You know, at first I wondered what the hell the first section of the prologue was for or about. I enjoyed the flow of the second section and was still wondering, but the 3rd section brought me back. Do you need that first bit? It is dramatic, but the second bit about the man is inviting. I would put the 1st bit second, but that’s just me. After I got the link I was back in. I was wondering if there was a little too much exposition on the courts, this could be handled quicker and the secret club – give us their dialogue (even if they remain faceless). Show us their anger and plotting. I loved the line ‘not here thank you’ really showed their colours brilliantly. Of course this is only my opinion, I don’t mean to sound harsh, it just needs a little tightening to get it on a roll like you did with the first three bits.

Having said all that, intriguing premise and I must read on to see what the plan is. I have to say that the second chapter was far cleaner, more structured and had a definite feel about itself (if that makes sense.) A couple of spots could have used dialogue, but you’ve built the man of mystery thing well here. I think you like your MC very much and know him well.

Deepening mystery in the third chapter, slow on the action, but that suits what you have written so far, so who am I to complain. I feel you are close to a real moment, but I’m not quite sure what that is. Augh and again you leave us hanging about the plot… now you see, this time you definitely did not need a conversation, well done. The money and the dead bit was also tantalising. I feel at this point you have really got going, but it did take a while, even for a patient man like me. Have you had other such comments? In the meantime, some thoughts for you per chapter below. It did get cleaner as I read on, but a couple of points from the first trailed throughout. Feel free to ignore any or all of this, I’m no expert.

:DJ

Chapter 1:
…more business than pleasure(,) but he enjoyed good food… - characters in ( ) are considered missing. Actually, you could lose the BUT and keep the two sentences. More concise that way and reads the same. {there are a few of these, your choice on them though, you style} Do a word count on BUT and its usage as a sentence starter. Nice for effect, but the tally is mounting
…affair(,) but… {a few of these too – no choice here I’m afraid… picky bastard, aren’t I}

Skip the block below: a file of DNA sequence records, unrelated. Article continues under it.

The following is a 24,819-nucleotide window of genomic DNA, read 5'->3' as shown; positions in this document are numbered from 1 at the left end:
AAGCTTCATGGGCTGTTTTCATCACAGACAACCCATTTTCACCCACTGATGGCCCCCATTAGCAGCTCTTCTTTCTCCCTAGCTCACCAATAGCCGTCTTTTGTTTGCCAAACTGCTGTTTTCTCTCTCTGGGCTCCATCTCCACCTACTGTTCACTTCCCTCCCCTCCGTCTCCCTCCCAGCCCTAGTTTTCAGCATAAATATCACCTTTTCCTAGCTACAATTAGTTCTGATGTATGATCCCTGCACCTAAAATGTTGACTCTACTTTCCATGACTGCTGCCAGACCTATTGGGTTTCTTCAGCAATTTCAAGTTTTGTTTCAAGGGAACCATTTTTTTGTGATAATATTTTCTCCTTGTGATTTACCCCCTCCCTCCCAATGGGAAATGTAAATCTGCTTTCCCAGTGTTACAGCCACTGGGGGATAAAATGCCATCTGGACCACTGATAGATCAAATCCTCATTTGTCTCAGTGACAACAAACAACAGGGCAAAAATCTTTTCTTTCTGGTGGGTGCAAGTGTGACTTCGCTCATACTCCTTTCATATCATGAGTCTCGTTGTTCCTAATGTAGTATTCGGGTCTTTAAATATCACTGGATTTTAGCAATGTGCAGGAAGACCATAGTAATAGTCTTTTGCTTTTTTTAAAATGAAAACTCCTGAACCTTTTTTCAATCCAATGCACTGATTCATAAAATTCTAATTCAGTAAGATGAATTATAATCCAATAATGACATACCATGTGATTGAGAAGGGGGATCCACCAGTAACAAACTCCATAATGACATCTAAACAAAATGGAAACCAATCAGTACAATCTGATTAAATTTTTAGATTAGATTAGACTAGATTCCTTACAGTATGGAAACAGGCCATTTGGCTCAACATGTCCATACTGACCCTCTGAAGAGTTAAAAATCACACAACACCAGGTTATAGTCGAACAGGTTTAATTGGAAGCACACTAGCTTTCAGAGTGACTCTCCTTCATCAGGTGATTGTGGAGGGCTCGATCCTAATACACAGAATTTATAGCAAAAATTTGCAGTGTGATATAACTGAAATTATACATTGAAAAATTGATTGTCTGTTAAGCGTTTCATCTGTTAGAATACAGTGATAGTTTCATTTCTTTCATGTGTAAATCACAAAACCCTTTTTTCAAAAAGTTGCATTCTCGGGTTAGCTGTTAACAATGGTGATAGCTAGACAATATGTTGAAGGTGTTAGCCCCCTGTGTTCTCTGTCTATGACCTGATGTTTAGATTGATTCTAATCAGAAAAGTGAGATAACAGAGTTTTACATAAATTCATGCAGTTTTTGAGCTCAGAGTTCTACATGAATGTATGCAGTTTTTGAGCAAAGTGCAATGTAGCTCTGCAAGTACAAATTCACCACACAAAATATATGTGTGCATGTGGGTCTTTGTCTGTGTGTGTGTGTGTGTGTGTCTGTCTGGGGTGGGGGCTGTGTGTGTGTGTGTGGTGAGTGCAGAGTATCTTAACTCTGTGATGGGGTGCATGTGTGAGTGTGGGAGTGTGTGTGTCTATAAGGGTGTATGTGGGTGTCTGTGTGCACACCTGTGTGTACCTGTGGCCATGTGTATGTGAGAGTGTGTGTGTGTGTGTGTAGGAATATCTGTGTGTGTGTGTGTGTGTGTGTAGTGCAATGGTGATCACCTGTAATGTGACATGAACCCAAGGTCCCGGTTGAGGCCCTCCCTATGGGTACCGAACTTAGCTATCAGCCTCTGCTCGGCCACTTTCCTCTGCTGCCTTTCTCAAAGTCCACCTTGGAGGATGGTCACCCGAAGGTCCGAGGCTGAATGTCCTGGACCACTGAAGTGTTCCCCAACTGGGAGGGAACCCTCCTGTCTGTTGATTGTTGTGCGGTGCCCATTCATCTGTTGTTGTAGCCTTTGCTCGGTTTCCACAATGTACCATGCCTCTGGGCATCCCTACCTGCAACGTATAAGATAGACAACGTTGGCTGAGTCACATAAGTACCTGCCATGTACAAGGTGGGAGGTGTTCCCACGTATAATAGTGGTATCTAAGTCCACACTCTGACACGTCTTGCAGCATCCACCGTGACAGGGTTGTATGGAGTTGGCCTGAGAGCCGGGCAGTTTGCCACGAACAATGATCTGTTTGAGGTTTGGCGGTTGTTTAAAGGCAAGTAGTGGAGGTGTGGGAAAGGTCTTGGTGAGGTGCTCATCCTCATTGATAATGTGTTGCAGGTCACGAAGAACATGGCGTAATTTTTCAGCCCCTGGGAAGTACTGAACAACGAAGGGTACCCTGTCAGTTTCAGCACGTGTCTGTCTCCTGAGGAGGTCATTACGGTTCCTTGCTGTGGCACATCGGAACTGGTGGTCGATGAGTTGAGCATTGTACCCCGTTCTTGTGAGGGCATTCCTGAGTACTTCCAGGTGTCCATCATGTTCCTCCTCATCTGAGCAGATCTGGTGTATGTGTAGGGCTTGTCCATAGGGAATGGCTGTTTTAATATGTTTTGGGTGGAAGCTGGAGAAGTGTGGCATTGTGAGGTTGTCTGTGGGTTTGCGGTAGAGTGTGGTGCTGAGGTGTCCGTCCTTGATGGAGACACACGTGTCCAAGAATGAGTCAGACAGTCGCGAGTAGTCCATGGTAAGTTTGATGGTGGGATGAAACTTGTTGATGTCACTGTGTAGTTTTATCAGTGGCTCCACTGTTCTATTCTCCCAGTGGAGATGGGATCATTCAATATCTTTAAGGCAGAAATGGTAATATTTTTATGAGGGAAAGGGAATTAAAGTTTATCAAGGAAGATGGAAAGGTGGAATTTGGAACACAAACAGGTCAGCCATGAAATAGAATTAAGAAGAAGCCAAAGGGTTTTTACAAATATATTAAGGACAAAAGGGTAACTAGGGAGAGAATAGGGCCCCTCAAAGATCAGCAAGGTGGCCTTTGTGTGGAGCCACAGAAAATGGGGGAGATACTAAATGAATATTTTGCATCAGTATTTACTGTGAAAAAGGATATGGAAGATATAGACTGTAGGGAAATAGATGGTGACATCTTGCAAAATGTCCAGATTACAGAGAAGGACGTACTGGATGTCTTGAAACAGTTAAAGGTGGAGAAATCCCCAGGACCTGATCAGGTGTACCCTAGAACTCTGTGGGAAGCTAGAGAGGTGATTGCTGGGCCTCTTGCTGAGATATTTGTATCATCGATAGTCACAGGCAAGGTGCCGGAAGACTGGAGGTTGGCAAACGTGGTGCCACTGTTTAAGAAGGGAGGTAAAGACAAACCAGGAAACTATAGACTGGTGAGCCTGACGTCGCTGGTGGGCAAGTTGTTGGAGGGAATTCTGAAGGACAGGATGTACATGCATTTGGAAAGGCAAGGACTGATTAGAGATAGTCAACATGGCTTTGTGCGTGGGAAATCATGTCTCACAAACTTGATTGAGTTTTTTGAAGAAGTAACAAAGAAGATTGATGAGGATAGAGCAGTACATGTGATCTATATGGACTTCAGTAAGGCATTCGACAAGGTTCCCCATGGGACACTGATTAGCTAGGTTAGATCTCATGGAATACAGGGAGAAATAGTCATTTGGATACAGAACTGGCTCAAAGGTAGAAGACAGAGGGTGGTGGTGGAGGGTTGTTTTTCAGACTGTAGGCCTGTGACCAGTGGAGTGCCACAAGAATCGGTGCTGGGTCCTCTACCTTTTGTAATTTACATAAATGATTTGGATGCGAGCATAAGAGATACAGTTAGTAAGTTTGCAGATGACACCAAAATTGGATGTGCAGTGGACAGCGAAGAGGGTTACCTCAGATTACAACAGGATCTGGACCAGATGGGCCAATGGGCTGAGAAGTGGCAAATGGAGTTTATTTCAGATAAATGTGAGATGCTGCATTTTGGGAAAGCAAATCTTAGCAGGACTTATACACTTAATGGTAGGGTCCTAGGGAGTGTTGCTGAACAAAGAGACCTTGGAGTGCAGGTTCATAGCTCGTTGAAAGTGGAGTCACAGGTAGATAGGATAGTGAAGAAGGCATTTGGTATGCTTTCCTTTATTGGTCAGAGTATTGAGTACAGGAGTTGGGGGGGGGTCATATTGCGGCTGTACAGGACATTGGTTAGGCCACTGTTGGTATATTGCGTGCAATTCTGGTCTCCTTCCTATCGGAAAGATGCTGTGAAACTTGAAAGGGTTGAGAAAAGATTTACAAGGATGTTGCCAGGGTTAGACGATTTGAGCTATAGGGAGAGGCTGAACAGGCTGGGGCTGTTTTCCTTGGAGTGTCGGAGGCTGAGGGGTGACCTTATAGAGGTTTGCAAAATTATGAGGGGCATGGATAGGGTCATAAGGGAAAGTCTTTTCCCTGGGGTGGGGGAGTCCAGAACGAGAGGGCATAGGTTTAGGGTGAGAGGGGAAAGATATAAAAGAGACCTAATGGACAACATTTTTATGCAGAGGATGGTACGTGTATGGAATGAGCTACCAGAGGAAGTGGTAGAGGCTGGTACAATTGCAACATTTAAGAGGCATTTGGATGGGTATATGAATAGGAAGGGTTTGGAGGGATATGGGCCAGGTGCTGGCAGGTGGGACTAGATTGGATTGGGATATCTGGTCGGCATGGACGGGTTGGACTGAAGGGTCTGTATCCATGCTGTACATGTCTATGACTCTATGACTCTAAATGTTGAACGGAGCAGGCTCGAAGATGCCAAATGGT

…bad day now – NOW is redundant here
The media had not been not slow… - ??? One too many NOTs, or should this be – the media had been quick?
Muddle-headed
They finally agreed on the outline - Once the outline had been agreed… this is a repeat

Chapter 2:
The change of POV to Tul for one paragraph is interesting. If we had seen the conversation this would have worked better. Some don’t like quick POV changes… I’m on the fence
Mrs Tul convo needs quotation marks

Chapter 3:
X-ray
…crowd(,) which throngs…
Is district judge a title – should it be District Judge?
Again – the dialogue between Dampier and the judge should read more of a dialogue, gives the characters character, and you’ve missed a perfect opportunity with I assume an important character… You seem to do this a bit as if you are rushing through unimportant sections. If they are so unimportant, remove them. Just a thought.
What have they got you for – LOL

Darius Stransky wrote 141 days ago

Chapter five next.
On a personal note let me just say that I am a lover of a good read. Something that keeps pulling the reader along.
This piece of work is not good it is brilliant!
The whole thing reads true, in plot and character.
Although I have only read so far I know that towards the end I will get that sinking feeling in my stomach;
You know the one? When you have followed the character to the end and there are maybe twenty or so pages left and you put off reading them just so as you can spend more time with the book.
I am not a 'gushing' sort of person but credit where credit's due.
Darius
How about a 'friend' swap to get your work noticed by others when I'm online and someone checks my page out? Leave it with you.

Darius Stransky wrote 143 days ago

I must have enjoyed my first few chapters because this is my second review (the first one clattered off into the ether) - probably now residing in the trunk of Charles's Bentley!
To continue; fast-paced, great characters and I have backed it to be published now. RIGHT NOW.

If this was available then it would be on my actual bookshelf.
Best of luck
Darius

OrvisEd wrote 148 days ago

Great pitch, good structure, amazing intrigue, and a very well written plot. I cannot see any faults with your writing, although being new to the writing community. The action and adventure almost seems realistic, as well as the conspiracy written throughout. You have clearly invested an enormous amount of time and hard work into this.
It's easy to read, and that is important with complex plots, I can't wait to finish reading it! =]

High stars and backed.

OrvisEd
The Last Deity

Callin wrote 152 days ago

If this was on paper I'd buy it. Yes, I write ebooks but, I'm only complying with the market's demands, I love to write and love paper books, that's me.

I've read thousands of books, looked at thousands more and know a good story when I see one.

I've written something 'dissimilar' to the this. Professional executions made to look like accidents or illness, "Death on the NHS" in case you're interested and no, it's not about hospitals, on the contrary.